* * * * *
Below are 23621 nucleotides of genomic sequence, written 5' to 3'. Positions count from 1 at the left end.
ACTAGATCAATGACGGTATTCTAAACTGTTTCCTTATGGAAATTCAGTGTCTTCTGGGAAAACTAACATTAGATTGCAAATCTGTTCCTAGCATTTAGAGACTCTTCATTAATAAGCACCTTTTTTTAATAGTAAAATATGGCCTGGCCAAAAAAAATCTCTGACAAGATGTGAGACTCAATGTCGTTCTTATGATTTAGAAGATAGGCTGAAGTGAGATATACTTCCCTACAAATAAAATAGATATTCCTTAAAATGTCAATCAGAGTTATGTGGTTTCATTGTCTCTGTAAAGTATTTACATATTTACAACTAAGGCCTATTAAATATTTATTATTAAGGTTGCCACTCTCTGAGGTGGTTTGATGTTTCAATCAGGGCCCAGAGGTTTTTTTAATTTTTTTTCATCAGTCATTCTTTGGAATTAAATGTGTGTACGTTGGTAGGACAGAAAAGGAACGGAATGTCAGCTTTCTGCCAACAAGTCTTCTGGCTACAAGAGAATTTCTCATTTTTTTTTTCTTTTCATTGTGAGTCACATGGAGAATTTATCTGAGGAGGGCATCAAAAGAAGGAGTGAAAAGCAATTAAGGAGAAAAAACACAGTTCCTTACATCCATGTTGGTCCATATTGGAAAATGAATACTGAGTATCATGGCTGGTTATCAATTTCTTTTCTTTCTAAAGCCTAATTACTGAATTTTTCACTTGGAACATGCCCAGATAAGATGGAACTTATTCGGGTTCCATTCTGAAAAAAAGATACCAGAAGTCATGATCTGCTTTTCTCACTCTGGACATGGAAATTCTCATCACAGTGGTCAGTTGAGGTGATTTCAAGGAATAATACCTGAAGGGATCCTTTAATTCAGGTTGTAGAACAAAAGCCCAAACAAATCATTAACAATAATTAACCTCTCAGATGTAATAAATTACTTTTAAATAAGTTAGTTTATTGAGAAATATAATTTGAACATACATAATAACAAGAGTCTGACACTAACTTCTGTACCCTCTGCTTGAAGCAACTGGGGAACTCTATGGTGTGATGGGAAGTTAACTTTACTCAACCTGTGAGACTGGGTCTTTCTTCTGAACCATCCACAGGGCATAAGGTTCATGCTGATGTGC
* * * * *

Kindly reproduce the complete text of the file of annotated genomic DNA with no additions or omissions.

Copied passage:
Below are 23621 nucleotides of genomic sequence, written 5' to 3'. Positions count from 1 at the left end.
ACTAGATCAATGACGGTATTCTAAACTGTTTCCTTATGGAAATTCAGTGTCTTCTGGGAAAACTAACATTAGATTGCAAATCTGTTCCTAGCATTTAGAGACTCTTCATTAATAAGCACCTTTTTTTAATAGTAAAATATGGCCTGGCCAAAAAAAATCTCTGACAAGATGTGAGACTCAATGTCGTTCTTATGATTTAGAAGATAGGCTGAAGTGAGATATACTTCCCTACAAATAAAATAGATATTCCTTAAAATGTCAATCAGAGTTATGTGGTTTCATTGTCTCTGTAAAGTATTTACATATTTACAACTAAGGCCTATTAAATATTTATTATTAAGGTTGCCACTCTCTGAGGTGGTTTGATGTTTCAATCAGGGCCCAGAGGTTTTTTTAATTTTTTTTCATCAGTCATTCTTTGGAATTAAATGTGTGTACGTTGGTAGGACAGAAAAGGAACGGAATGTCAGCTTTCTGCCAACAAGTCTTCTGGCTACAAGAGAATTTCTCATTTTTTTTTTCTTTTCATTGTGAGTCACATGGAGAATTTATCTGAGGAGGGCATCAAAAGAAGGAGTGAAAAGCAATTAAGGAGAAAAAACACAGTTCCTTACATCCATGTTGGTCCATATTGGAAAATGAATACTGAGTATCATGGCTGGTTATCAATTTCTTTTCTTTCTAAAGCCTAATTACTGAATTTTTCACTTGGAACATGCCCAGATAAGATGGAACTTATTCGGGTTCCATTCTGAAAAAAAGATACCAGAAGTCATGATCTGCTTTTCTCACTCTGGACATGGAAATTCTCATCACAGTGGTCAGTTGAGGTGATTTCAAGGAATAATACCTGAAGGGATCCTTTAATTCAGGTTGTAGAACAAAAGCCCAAACAAATCATTAACAATAATTAACCTCTCAGATGTAATAAATTACTTTTAAATAAGTTAGTTTATTGAGAAATATAATTTGAACATACATAATAACAAGAGTCTGACACTAACTTCTGTACCCTCTGCTTGAAGCAACTGGGGAACTCTATGGTGTGATGGGAAGTTAACTTTACTCAACCTGTGAGACTGGGTCTTTCTTCTGAACCATCCACAGGGCATAAGGTTCATGCTGATGTGC